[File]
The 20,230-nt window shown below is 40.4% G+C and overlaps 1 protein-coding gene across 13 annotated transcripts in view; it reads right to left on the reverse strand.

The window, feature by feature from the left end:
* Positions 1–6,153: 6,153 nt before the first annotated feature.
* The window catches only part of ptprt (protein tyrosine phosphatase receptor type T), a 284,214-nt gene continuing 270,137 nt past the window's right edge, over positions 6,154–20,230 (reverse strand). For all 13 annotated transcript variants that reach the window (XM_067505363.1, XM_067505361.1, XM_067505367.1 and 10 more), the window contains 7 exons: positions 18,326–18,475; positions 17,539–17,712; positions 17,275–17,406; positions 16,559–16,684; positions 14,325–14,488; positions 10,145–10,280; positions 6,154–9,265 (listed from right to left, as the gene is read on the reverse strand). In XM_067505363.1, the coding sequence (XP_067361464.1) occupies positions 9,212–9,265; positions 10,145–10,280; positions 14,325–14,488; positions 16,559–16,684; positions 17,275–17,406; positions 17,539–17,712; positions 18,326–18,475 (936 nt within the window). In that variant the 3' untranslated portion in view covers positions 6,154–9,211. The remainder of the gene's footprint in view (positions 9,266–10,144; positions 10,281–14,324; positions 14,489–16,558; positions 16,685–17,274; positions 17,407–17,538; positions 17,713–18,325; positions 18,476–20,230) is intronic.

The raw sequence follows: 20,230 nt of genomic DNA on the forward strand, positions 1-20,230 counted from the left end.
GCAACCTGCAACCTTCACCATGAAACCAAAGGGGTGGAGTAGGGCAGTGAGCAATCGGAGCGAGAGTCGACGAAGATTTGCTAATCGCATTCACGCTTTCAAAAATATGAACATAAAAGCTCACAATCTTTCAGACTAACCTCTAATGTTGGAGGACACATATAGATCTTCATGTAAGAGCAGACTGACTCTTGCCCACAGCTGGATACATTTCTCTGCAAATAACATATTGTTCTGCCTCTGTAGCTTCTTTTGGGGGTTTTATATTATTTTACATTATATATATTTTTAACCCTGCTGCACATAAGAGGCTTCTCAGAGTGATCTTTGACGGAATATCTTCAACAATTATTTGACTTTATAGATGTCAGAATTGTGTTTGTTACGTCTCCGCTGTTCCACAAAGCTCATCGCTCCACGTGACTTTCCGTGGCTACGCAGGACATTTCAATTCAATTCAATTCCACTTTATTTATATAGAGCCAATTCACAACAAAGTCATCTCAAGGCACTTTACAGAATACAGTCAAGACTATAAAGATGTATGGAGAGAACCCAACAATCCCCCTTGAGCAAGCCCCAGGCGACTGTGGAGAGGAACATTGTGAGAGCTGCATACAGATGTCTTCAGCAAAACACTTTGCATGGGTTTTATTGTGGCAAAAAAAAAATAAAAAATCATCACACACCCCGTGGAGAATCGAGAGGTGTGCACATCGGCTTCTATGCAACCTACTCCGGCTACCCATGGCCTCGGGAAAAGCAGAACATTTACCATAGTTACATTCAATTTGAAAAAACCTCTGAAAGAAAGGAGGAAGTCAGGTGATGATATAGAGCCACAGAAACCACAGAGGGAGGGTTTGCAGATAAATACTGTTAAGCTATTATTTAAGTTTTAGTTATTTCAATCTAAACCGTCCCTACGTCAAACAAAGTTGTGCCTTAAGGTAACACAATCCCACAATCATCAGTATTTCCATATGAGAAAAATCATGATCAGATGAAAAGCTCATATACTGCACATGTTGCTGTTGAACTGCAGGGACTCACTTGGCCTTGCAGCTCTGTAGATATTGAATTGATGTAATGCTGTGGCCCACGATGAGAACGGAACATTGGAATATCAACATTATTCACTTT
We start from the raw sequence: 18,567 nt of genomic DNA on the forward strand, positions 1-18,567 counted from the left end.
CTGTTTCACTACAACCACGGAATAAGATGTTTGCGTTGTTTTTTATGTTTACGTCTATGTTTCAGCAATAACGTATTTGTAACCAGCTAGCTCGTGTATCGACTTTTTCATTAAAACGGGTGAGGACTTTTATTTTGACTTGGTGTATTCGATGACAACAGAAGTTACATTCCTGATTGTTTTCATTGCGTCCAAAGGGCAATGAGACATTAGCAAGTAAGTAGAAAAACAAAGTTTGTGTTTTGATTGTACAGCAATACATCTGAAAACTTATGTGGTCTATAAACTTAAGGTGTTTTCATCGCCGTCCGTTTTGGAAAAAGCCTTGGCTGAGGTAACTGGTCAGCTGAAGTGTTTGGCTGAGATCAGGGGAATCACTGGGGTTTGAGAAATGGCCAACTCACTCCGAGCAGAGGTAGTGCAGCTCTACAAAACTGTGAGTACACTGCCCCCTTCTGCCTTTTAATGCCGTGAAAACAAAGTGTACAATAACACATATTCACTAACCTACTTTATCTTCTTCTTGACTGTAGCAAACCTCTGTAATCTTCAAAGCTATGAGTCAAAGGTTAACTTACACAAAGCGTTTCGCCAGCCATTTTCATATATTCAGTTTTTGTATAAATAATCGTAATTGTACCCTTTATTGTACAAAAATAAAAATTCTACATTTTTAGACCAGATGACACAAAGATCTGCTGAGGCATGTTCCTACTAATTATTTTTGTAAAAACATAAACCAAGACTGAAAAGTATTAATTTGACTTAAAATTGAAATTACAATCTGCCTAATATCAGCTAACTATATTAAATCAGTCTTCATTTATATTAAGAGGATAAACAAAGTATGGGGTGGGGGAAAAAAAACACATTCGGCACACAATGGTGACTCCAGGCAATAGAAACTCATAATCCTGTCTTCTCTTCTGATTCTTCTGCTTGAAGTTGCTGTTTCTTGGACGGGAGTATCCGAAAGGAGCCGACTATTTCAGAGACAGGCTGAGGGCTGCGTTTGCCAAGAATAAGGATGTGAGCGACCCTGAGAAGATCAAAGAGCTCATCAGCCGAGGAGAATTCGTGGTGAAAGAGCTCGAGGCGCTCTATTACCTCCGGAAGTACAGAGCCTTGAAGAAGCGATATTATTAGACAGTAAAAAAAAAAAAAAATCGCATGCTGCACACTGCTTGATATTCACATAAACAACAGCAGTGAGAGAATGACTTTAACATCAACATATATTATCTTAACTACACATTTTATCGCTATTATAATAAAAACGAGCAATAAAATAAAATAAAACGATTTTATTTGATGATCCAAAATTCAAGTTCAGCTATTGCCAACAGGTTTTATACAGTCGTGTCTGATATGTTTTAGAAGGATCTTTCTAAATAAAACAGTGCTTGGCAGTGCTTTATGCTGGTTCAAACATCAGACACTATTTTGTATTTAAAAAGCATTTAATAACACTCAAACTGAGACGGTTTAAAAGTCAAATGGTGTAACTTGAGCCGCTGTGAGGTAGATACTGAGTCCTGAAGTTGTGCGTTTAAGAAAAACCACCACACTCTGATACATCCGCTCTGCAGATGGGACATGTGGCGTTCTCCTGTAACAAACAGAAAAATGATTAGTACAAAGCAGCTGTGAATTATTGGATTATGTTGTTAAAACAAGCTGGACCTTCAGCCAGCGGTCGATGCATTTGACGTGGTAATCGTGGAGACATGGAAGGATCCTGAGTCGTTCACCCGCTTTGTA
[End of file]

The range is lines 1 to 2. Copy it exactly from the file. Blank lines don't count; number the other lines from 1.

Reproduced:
The 20,230-nt window shown below is 40.4% G+C and overlaps 1 protein-coding gene across 13 annotated transcripts in view; it reads right to left on the reverse strand.

The window, feature by feature from the left end: